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Irish Whiskey - Everything You Need To Know! (Part 1)

by Jake Mountain     12. February 2014 12:02

Ireland

Last week Teeling Whiskey Company (who have the tagline 'The Spirit of Dublin') officially announced that they're set to bring whiskey distillation back to Dublin, something that's been in the pipeline for some time now. Jameson, meanwhile, are already looking ahead to St. Patrick's Day with a new limited edition packaging design (with the tagline 'The Spirit of Dublin' – well, they couldn't let those pesky newcomers cause anybody to forget Jameson's own Dublin roots, could they?!). These are interesting times over on the Emerald Isle, and it seems like an ideal moment to shine a massive ol' spotlight on Irish Whiskey, something I've been wanting to do for a while now.

So, what's it all about? What else is new? Herein lies all you need to know about the fastest growing spirits category in the world; from the history, to the styles of whiskey available, through to more recent developments and news. This is the tale of the rise and struggle and rise and rise and monumental collapse and hanging on in there and rise of delicious Irish whiskey!

  • Part 1 - The History of Irish Whiskey
  • Part 2 - Styles of Irish Whiskey (with yummy examples!)
  • Part 3 - New Distilleries, Recent Developments and The Future...
  • Powers Irish Whiskey

    Go Go Power's Whiskey!

     

    The History of Irish Whiskey

    The origins of whisky (Irish whiskey was, in fact, only spelt with an ‘e’ much later) in the British Isles are less than clear, but it’s likely that the secrets of distilling reached Scotland via Ireland with monks distilling the first uisce beatha, or uisge beatha, from which we get usquebaugh and ultimately whisky. This is but the start of the story, however.

    The reputation of Irish whiskey doesn't merely rely upon the fact that it may predate Scotch, far from it. The truth is that it was considered a superior product for much of its history. Already, by the 17th century, Irish whiskey was gaining a reputation around the globe (a reputation that was far more favourable than that of its Scottish counterpart), in spite of English conquest and subsequent taxation. In fact, one form of taxation in the 18th century, the malt tax, probably gave birth to the most quintessentially Irish style of whisky: single pot still (using both malted and unmalted barley), and the total number of distilleries (including unlicensed rural whiskey and poitín producers) rose to over 1,000! By 1800, James Power had already founded John's Lane Distillery (1791) and John Jameson had bought into the Bow Street Distillery (1780), both situated in Dublin.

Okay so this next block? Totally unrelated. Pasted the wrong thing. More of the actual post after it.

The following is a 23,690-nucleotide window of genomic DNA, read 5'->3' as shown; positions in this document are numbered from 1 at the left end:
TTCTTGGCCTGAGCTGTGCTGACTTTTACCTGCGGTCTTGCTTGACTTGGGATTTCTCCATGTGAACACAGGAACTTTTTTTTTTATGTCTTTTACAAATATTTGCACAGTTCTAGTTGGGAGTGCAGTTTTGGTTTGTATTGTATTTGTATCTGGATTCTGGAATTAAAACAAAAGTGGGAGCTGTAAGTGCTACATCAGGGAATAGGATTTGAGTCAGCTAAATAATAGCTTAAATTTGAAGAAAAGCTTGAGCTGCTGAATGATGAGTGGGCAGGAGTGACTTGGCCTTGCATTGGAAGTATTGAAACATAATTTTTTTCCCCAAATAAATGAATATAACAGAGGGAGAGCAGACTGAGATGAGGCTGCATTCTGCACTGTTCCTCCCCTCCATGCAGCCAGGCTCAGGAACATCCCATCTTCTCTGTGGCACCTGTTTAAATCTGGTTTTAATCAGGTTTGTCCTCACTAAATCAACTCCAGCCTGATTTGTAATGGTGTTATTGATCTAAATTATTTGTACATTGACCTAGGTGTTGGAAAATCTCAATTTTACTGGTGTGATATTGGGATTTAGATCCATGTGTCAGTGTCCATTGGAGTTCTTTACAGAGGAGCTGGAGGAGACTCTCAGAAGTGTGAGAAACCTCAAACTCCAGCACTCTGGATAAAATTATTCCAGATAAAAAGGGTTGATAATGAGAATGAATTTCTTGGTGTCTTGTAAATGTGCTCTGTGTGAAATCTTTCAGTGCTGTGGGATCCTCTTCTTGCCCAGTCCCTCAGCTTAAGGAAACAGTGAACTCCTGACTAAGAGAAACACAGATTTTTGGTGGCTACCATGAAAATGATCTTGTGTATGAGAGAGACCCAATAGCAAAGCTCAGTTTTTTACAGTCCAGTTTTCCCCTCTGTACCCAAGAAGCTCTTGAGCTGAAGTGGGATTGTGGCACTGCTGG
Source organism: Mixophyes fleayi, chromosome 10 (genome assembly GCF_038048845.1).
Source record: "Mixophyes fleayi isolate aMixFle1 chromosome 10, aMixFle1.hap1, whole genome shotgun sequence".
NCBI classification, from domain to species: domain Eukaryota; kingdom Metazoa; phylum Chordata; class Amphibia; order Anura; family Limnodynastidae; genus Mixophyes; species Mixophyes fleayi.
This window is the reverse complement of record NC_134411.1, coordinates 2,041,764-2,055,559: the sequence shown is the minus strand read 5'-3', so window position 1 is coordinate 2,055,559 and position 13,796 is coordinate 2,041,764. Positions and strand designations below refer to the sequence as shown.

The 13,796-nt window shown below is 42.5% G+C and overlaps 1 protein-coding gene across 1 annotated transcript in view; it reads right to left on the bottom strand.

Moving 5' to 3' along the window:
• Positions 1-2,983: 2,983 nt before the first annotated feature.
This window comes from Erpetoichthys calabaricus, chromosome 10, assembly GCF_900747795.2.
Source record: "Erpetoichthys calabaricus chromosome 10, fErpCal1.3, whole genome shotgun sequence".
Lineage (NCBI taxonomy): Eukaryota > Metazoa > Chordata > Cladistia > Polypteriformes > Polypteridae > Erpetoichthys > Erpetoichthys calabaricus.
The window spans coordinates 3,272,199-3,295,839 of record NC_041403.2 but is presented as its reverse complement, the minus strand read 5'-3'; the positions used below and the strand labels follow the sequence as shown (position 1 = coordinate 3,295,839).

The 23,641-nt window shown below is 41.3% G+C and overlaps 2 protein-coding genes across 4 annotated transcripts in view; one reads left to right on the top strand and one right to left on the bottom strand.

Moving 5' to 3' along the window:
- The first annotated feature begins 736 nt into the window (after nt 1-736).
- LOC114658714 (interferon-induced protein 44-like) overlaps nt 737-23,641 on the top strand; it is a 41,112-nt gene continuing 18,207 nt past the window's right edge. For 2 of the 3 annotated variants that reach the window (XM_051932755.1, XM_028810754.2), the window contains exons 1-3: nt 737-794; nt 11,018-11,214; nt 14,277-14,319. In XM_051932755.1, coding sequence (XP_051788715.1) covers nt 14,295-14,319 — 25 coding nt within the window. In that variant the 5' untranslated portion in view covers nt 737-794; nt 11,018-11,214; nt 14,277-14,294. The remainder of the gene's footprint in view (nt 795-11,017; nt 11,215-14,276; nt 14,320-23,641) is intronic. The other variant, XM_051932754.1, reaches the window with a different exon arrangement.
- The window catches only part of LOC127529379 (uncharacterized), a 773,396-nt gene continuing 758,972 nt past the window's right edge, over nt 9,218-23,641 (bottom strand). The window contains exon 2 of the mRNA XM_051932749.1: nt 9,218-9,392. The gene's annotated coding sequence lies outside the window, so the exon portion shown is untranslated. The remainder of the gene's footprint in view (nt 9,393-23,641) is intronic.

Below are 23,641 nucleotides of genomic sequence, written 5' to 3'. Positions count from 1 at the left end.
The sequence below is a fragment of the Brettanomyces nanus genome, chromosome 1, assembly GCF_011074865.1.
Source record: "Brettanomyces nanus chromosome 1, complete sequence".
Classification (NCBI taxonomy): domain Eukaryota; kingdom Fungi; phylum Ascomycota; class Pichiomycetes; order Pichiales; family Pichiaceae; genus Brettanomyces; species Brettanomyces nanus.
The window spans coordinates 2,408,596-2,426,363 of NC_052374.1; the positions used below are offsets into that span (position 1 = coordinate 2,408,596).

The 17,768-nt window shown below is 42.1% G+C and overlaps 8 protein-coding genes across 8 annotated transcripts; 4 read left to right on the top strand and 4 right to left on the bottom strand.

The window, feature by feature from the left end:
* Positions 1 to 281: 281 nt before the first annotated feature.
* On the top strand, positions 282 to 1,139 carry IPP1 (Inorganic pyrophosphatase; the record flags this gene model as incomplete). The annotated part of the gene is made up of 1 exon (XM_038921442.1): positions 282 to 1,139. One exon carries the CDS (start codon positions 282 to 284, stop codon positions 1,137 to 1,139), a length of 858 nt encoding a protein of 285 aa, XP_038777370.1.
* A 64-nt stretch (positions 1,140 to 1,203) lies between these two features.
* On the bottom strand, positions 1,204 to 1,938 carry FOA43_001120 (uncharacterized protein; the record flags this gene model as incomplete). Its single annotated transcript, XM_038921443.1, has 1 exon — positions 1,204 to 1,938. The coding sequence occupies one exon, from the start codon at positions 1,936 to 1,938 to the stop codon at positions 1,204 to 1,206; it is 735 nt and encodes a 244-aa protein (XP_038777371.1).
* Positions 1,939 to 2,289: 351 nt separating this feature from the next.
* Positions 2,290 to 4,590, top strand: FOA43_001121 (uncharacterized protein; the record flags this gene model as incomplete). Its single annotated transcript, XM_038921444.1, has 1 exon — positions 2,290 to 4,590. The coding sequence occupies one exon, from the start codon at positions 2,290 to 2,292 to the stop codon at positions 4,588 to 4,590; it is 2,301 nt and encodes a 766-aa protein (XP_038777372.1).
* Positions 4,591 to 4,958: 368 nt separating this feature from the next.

Irish_Whiskey/John Jameson Irish Chuck Norris

    John Jameson. The Irish Chuck Norris... apparently.
    (Only from 1780 though - the chap was actually born in Scotland.)

    During the following century, the Irish whiskey industry would have to endure the ‘total abstinence’ campaign in Ireland, the Great Famine and mass emigrations. The number of legal distilleries fell from over 90 to somewhere in the twenties, but nevertheless, Irish whiskey became the most popular spirit in the world thanks to its consistency and high quality. (The phylloxera crisis that destroyed the Cognac vineyards didn’t hurt either.) It was even the most popular spirit in Scotland at this time, where imported rum was also more popular than the native Scotch whisky!

    It was at this point that Ireland, led by the likes of Jameson, Power and George Roe (who were already building strong brands), actually introduced the ‘e’ into their spelling of ‘whiskey’ to distinguish their product from the ‘whisky’ being distilled in Scotland. This spelling was subsequently adopted over in America, the largest export market for Irish whiskey.